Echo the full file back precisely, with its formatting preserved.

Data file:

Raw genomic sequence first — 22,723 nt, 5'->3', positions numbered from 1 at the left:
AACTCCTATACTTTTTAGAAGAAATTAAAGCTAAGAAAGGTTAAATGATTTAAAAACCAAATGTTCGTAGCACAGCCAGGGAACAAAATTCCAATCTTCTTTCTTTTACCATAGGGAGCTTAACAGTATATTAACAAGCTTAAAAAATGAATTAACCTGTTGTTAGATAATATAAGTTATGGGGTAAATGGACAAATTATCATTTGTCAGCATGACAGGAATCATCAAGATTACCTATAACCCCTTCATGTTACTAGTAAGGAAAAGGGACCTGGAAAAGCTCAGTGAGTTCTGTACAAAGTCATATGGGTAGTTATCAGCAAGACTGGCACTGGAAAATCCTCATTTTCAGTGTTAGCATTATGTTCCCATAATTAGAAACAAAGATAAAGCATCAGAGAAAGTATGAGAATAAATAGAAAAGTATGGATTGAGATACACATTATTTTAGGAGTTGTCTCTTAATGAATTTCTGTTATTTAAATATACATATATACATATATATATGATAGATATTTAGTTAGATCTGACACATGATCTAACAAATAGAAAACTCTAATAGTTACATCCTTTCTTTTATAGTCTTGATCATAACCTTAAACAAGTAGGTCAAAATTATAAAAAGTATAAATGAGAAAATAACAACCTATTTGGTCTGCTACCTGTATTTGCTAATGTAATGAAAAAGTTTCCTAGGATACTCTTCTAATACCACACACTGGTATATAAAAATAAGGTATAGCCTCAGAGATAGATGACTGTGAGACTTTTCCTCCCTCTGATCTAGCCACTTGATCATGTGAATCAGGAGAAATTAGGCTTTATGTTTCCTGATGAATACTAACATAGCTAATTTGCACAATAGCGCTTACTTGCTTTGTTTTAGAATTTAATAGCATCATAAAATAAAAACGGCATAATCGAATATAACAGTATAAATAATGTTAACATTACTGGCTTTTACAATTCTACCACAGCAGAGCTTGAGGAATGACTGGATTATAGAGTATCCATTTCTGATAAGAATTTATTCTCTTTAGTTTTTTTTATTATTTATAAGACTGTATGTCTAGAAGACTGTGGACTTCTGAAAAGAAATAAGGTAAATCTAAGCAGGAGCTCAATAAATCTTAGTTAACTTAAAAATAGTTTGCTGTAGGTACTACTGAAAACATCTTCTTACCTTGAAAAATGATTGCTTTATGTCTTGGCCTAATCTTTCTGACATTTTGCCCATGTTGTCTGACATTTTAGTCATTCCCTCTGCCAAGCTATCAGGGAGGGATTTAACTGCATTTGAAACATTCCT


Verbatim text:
Raw genomic sequence first — 22,723 nt, 5'->3', positions numbered from 1 at the left:
AACTCCTATACTTTTTAGAAGAAATTAAAGCTAAGAAAGGTTAAATGATTTAAAAACCAAATGTTCGTAGCACAGCCAGGGAACAAAATTCCAATCTTCTTTCTTTTACCATAGGGAGCTTAACAGTATATTAACAAGCTTAAAAAATGAATTAACCTGTTGTTAGATAATATAAGTTATGGGGTAAATGGACAAATTATCATTTGTCAGCATGACAGGAATCATCAAGATTACCTATAACCCCTTCATGTTACTAGTAAGGAAAAGGGACCTGGAAAAGCTCAGTGAGTTCTGTACAAAGTCATATGGGTAGTTATCAGCAAGACTGGCACTGGAAAATCCTCATTTTCAGTGTTAGCATTATGTTCCCATAATTAGAAACAAAGATAAAGCATCAGAGAAAGTATGAGAATAAATAGAAAAGTATGGATTGAGATACACATTATTTTAGGAGTTGTCTCTTAATGAATTTCTGTTATTTAAATATACATATATACATATATATATGATAGATATTTAGTTAGATCTGACACATGATCTAACAAATAGAAAACTCTAATAGTTACATCCTTTCTTTTATAGTCTTGATCATAACCTTAAACAAGTAGGTCAAAATTATAAAAAGTATAAATGAGAAAATAACAACCTATTTGGTCTGCTACCTGTATTTGCTAATGTAATGAAAAAGTTTCCTAGGATACTCTTCTAATACCACACACTGGTATATAAAAATAAGGTATAGCCTCAGAGATAGATGACTGTGAGACTTTTCCTCCCTCTGATCTAGCCACTTGATCATGTGAATCAGGAGAAATTAGGCTTTATGTTTCCTGATGAATACTAACATAGCTAATTTGCACAATAGCGCTTACTTGCTTTGTTTTAGAATTTAATAGCATCATAAAATAAAAACGGCATAATCGAATATAACAGTATAAATAATGTTAACATTACTGGCTTTTACAATTCTACCACAGCAGAGCTTGAGGAATGACTGGATTATAGAGTATCCATTTCTGATAAGAATTTATTCTCTTTAGTTTTTTTTATTATTTATAAGACTGTATGTCTAGAAGACTGTGGACTTCTGAAAAGAAATAAGGTAAATCTAAGCAGGAGCTCAATAAATCTTAGTTAACTTAAAAATAGTTTGCTGTAGGTACTACTGAAAACATCTTCTTACCTTGAAAAATGATTGCTTTATGTCTTGGCCTAATCTTTCTGACATTTTGCCCATGTTGTCTGACATTTTAGTCATTCCCTCTGCCAAGCTATCAGGGAGGGATTTAACTGCATTTGAAACATTCCT